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FAKE-news & GeDaPo

FAKE-news.. het staat eind 2016 volop in de belangstelling. Er worden teveel leugens verspreid, actie moet worden ondernomen. De machtige overheden en nieuwsagentschappen slaan de handen ineen, een op te richten GeDaPo – een GedachtenPolitie zal de berichtgeving onder de loep nemen. – Het is alsof een slager zijn eigen vlees keurt.

our minds are molded, our tastes formed, our ideas suggested, we are governed largely by men we have never heard of” – Edward Louis Bernays, Propagandaminister USA in WOI en Marketingkopstuk.

Al op zaterdag, 31 januari 2015 meldde het Engelse blad The Guardian dat het Engelse leger (naar voorbeeld van Israël en de USA) een propaganda-eenheid in de strijd werpt met social-media als slagveld. De 1.500 man sterke 77e brigade gaat op onder andere Facebook,  twitter en whatsapp  aan de slag om de publieke opinie te bespelen en de gewenste beeldvorming te kneden naar het gewenste model. Uw mening is waard om politiek correct gevormd te worden, alleen na-denken wordt toegestaan, ZELF-denken wordt een vergrijp!

FAKE-news = een Propagandatool en Leugen & bedrog in optima forma!

Hieronder – onverkort het verhaal als overgenomen van de stite van http://www.theguardian.com/uk-news/2015/jan/31/british-army-facebook-warriors-77th-brigade?CMP=share_btn_fb

“The British army is creating a special force of Facebook warriors, skilled in psychological operations and use of social media to engage in unconventional warfare in the information age. The 77th Brigade, to be based in Hermitage, near Newbury, in Berkshire, will be about 1,500-strong and formed of units drawn from across the army. It will formally come into being in April.

The brigade will be responsible for what is described as non-lethal warfare. Both the Israeli and US army already engage heavily in psychological operations. Against a background of 24-hour news, smartphones and social media, such as Facebook and Twitter, the force will attempt to control the narrative. The 77th will include regulars and reservists and recruitment will begin in the spring. Soldiers with journalism skills and familiarity with social media are among those being sought.

An army spokesman said: “77th Brigade is being created to draw together a host of existing and developing capabilities essential to meet the challenges of modern conflict and warfare. It recognises that the actions of others in a modern battlefield can be affected in ways that are not necessarily violent.”

The move is partly a result of experience in counter-insurgency operations in Afghanistan. It can also be seen as a response to events of the last year that include Russia’s actions in Ukraine, in particular Crimea, and Islamic State’s (Isis) takeover of large swaths of Syria and Iraq. Nato has so far been unable to find a counter to what the US and UK claim is Russia creating unrest by sending in regular troops disguised as local militia, allowing president Vladimir Putin to deny responsibility.Isis has proved adept at exploiting social media to attract fighters from around the world.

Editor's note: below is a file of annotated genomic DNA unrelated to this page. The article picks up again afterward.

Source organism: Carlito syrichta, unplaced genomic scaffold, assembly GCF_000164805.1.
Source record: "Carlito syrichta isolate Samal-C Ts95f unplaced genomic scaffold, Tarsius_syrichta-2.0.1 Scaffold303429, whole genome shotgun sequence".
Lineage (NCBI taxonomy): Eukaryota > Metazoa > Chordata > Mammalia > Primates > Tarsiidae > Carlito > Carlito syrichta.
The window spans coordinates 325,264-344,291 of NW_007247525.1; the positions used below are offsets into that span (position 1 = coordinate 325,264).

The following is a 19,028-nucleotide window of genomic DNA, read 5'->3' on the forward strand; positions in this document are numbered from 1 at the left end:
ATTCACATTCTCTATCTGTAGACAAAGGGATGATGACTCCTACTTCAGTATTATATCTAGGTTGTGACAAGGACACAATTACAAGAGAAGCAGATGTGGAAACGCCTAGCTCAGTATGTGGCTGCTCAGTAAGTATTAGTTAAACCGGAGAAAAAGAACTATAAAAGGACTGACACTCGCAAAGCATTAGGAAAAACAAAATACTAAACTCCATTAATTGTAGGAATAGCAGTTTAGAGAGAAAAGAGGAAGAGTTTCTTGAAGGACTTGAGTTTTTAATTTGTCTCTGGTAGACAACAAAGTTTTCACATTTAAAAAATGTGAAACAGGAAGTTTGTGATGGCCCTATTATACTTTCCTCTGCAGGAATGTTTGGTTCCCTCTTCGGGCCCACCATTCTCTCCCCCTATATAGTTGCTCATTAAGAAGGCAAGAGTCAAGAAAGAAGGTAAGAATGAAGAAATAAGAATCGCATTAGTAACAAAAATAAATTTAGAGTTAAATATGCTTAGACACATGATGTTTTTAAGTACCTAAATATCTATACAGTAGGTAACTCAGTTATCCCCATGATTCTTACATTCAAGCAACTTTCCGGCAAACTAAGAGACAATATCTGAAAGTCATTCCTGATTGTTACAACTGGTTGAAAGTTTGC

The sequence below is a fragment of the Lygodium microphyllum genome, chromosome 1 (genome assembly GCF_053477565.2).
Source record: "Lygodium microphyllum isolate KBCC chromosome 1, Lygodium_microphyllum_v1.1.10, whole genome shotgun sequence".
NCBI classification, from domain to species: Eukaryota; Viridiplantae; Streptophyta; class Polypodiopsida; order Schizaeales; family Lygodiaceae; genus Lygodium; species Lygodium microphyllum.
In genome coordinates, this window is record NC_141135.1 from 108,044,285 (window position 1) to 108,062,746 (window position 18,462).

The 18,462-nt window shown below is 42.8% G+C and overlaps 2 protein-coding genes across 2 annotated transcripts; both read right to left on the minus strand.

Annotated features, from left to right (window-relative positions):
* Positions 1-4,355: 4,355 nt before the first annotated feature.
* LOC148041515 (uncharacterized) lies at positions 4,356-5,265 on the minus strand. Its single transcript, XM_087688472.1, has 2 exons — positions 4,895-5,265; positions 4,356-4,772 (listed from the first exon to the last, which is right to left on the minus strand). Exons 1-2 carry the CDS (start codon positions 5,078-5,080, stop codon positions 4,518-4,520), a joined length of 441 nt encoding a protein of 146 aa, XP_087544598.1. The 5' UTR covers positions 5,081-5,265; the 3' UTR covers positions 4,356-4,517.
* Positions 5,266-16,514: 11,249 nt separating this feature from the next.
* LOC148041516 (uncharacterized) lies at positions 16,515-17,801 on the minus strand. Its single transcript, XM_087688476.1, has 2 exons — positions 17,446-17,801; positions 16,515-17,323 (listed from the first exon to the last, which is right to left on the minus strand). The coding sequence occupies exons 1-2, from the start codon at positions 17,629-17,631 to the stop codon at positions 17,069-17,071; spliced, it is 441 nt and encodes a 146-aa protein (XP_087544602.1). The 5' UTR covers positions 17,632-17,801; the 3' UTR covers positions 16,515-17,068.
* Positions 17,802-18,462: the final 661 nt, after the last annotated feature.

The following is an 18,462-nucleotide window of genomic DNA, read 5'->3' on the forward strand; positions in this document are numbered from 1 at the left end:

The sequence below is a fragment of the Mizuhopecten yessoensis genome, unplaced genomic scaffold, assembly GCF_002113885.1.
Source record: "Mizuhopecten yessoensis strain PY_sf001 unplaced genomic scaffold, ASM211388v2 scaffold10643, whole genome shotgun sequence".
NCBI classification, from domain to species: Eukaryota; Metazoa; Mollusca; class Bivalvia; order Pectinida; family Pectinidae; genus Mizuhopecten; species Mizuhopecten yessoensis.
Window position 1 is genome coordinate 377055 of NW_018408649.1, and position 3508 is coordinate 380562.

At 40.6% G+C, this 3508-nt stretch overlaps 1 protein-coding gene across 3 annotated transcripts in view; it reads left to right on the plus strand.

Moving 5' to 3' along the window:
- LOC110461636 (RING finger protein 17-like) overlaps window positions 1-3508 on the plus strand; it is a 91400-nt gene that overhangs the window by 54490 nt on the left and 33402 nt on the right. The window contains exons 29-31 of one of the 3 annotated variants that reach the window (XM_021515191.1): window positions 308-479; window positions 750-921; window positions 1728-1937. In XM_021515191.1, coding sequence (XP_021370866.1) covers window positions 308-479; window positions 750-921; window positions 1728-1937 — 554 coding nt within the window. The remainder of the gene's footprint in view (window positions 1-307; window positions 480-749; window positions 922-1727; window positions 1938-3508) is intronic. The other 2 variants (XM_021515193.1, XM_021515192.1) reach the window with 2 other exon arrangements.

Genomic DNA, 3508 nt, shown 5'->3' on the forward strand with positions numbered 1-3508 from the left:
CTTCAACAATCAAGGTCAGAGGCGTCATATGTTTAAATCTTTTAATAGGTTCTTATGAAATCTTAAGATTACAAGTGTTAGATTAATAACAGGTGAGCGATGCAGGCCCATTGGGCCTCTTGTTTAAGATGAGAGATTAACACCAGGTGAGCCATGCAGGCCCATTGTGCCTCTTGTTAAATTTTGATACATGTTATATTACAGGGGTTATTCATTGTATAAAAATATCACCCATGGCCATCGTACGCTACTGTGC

The new brigade is being named the 77th in tribute to the Chindits, the British guerrilla force led by Maj Gen Orde Wingate against the Japanese in Burma during the second world war. Wingate adopted unorthodox and controversial tactics that achieved successes completely disproportionate to the size of his forces, sending teams deep into Japanese-held territory, creating uncertainty in the Japanese high command and forcing it to alter its strategic plans. In a nod to the Chindits, members of the 77th Brigade will have arm badges showing a mythical Burmese creature.

The aim is that the new force will prove as flexible as the Chindits in the face of the dizzying array of challenges being thrown up in the early part of this century. The creation of 77th Brigade comes as the commander of Nato special operations headquarters, Lt Gen Marshall Webb, speaking in Washington this week, expressed concern about Russia and about Isis.

“Special operations headquarters is uniquely placed to address this,” he said. “We tend to take an indirect approach. We can engage without being escalatory or aggressive. We tend to view things from an oblique angle, and we absolutely acknowledge that trust, information-sharing and interagency collaboration is crucial.”